The in­dus­try used to suf­fer be­cause of ‘off sea­sons’, mainly dur­ing sum­mers in the plains and win­ter in the hills. How­ever, the in­dus­try’s in­no­va­tive method­ol­ogy of sell­ing spe­cific des­ti­na­tions with spe­cial ‘off sea­son’ pack­ages and tap­ping cor­po­rates and fam­i­lies for ‘off sea­son’ va­ca­tions has paid off. States like Goa and Ker­ala have been very suc­cess­ful in at­tract­ing tourists dur­ing their lean pe­riod. In the same vein, win­ter traf­fic to the hills has in­creased be­cause of spe­cial ac­tiv­i­ties and pack­ages.

The old norms of tourism are chang­ing and ‘off sea­son’ busi­ness in In­dia is steadily in­creas­ing. This is a wel­come de­vel­op­ment as it has re­sulted in good oc­cu­pan­cies in ho­tels, thanks to sus­tained in­ter­na­tional mar­ket­ing and pro­mo­tional cam­paigns. In­dia as a des­ti­na­tion is now much bet­ter known and more vis­i­ble world­wide. Var­i­ous tourist at­trac­tions and of­fer­ings of the coun­try are now bet­ter ap­pre­ci­ated. The other fac­tor that has boosted ‘off sea­son’ tourism is an im­pres­sive in­crease in do­mes­tic tourism which has re­sulted in an in­crease in rev­enues of ho­tels, agents, tour op­er­a­tors and trans­porters.

The in­bound tourist sea­son for In­dia has now ex­tended far beyond the win­ter months, once con­sid­ered as the tra­di­tional peak pe­riod. This means that there is no ‘off sea­son’, as such. This is un­doubt­edly a very pos­i­tive fac­tor for the in­dus­try, and one that has in­creased over­all earn­ings across the board. A sig­nif­i­cant fac­tor be­hind this de­vel­op­ment is the im­pres­sive growth of the do­mes­tic tourism sec­tor. MiCE op­er­a­tors have also gen­er­ated good busi­ness in the mon­soon months, thereby help­ing fill up ho­tel rooms through­out the year. Like air­line seats, ho­tels also have be­come more flex­i­ble with their rates.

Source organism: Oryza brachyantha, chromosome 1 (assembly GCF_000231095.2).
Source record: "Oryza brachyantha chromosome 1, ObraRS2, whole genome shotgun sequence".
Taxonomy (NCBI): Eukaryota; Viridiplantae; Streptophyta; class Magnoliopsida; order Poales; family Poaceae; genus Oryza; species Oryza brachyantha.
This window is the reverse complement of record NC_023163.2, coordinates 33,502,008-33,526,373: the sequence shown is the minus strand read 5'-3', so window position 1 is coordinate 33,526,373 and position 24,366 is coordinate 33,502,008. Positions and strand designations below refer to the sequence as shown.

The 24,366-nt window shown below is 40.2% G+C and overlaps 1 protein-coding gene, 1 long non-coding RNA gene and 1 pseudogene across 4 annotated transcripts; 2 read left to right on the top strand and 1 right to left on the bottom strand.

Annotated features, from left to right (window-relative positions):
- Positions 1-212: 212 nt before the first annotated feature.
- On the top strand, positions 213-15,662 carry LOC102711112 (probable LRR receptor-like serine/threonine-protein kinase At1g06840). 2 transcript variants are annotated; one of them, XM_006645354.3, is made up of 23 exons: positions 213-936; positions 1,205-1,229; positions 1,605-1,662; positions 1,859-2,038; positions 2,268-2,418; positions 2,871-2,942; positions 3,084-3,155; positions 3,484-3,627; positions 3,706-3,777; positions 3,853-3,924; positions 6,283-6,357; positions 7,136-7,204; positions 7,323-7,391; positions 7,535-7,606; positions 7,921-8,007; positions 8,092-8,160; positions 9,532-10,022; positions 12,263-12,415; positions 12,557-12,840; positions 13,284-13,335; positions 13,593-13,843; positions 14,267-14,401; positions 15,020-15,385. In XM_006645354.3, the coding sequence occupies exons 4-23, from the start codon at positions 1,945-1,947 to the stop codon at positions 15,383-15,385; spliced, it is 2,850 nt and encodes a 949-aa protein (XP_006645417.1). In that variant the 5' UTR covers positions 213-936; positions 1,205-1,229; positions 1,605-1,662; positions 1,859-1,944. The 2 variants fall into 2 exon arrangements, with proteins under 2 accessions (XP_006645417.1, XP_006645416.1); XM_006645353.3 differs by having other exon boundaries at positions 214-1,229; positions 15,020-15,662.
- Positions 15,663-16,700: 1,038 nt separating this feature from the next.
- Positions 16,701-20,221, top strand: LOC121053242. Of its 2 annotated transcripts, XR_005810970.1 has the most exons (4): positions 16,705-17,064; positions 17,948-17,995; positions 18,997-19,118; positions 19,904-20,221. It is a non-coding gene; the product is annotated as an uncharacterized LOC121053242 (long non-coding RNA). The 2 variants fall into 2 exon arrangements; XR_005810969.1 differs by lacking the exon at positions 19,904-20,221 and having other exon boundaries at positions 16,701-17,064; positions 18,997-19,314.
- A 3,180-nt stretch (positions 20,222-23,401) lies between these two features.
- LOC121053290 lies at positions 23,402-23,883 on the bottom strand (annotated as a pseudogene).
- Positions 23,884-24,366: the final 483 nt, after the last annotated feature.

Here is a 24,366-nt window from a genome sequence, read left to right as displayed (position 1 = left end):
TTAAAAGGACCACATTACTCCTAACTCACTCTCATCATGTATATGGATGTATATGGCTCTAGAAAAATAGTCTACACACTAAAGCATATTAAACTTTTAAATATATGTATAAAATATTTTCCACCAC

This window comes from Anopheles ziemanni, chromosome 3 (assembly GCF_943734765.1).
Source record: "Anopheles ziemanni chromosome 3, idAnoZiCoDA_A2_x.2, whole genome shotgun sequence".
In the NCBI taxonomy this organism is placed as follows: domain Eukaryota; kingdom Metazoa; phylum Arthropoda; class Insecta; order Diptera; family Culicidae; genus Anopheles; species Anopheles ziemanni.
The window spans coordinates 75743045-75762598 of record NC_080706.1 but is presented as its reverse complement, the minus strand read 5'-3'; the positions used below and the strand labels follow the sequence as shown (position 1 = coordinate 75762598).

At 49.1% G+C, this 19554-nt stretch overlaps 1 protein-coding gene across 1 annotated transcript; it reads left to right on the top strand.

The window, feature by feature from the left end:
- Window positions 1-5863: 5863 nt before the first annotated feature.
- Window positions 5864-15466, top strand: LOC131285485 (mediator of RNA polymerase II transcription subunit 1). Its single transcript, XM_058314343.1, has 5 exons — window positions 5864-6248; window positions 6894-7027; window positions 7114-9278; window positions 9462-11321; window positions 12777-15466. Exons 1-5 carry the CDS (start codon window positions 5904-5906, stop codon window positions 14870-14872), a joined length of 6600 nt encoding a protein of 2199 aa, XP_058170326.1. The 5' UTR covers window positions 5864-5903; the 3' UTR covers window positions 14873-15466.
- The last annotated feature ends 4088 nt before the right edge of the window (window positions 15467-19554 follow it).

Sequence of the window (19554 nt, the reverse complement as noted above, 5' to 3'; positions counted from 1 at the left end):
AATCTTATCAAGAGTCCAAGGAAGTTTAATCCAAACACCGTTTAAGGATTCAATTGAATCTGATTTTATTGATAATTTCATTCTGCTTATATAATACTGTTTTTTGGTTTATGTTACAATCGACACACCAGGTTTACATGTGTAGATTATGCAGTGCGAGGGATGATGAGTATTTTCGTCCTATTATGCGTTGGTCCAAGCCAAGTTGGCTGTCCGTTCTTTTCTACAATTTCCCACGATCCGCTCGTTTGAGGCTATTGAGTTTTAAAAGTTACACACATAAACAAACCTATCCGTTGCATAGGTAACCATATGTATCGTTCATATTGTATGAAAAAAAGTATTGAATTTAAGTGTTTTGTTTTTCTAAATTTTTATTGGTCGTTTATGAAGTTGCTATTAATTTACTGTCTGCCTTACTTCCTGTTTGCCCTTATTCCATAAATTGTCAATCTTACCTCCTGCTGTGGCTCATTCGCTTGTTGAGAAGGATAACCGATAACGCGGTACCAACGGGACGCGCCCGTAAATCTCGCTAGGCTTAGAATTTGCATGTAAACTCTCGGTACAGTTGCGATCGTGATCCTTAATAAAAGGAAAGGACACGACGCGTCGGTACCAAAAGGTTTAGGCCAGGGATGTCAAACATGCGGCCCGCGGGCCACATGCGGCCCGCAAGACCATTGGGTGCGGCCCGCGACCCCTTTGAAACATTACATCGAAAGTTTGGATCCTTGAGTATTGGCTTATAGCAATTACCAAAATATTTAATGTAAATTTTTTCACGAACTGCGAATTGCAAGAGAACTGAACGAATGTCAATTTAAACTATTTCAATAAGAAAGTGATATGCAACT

In­dia isn’t up­beat about the busi­ness lev­els in the ‘off sea­son’, and the coun­try isn’t pro­moted at all as an ‘all-weather’ tourist des­ti­na­tion. The truth is that the coun­try’s brand­ing has not been done on th­ese lines. The re­sult is that un­for­tu­nately, in spite of hav­ing all the right tourist prod­ucts, In­dia has not been able to at­tract In­ter­na­tional tourism to its shores from April to Septem­ber, for the leisure mar­kets. There’s been an in­crease in busi­ness, but it isn’t sig­nif­i­cant. So the sea­son­al­ity of our busi­ness re­mains one of the in­dus­try’s big­gest prob­lems. This can be over­come by a con­stant in­dus­try push from all the stake­hold­ers.

Su­nil Sikka Gen­eral Man­ager Mar­ket­ing & Busi­ness De­vel­op­ment, Wel­comHer­itage

Manoj Saraf Man­ag­ing Di­rec­tor Gain­well Travel & Leisure, In­dia Travel Award win­ner

Su­nil Gha­diok Nidra Hos­pi­tal­ity In­dia Travel Award win­ner

Homa Mistry In­dia Travel Award win­ner and CEO, Trail Blazer Tours

Dr Venu V Prin­ci­pal Sec­re­tary Ker­ala Tourism

Swadesh Ku­mar Pres­i­dent ATOAI

Pronab Sarkar Pres­i­dent IATO

PP Khanna Pres­i­dent ADTOI

Newspapers in English

Newspapers from India

© PressReader. All rights reserved.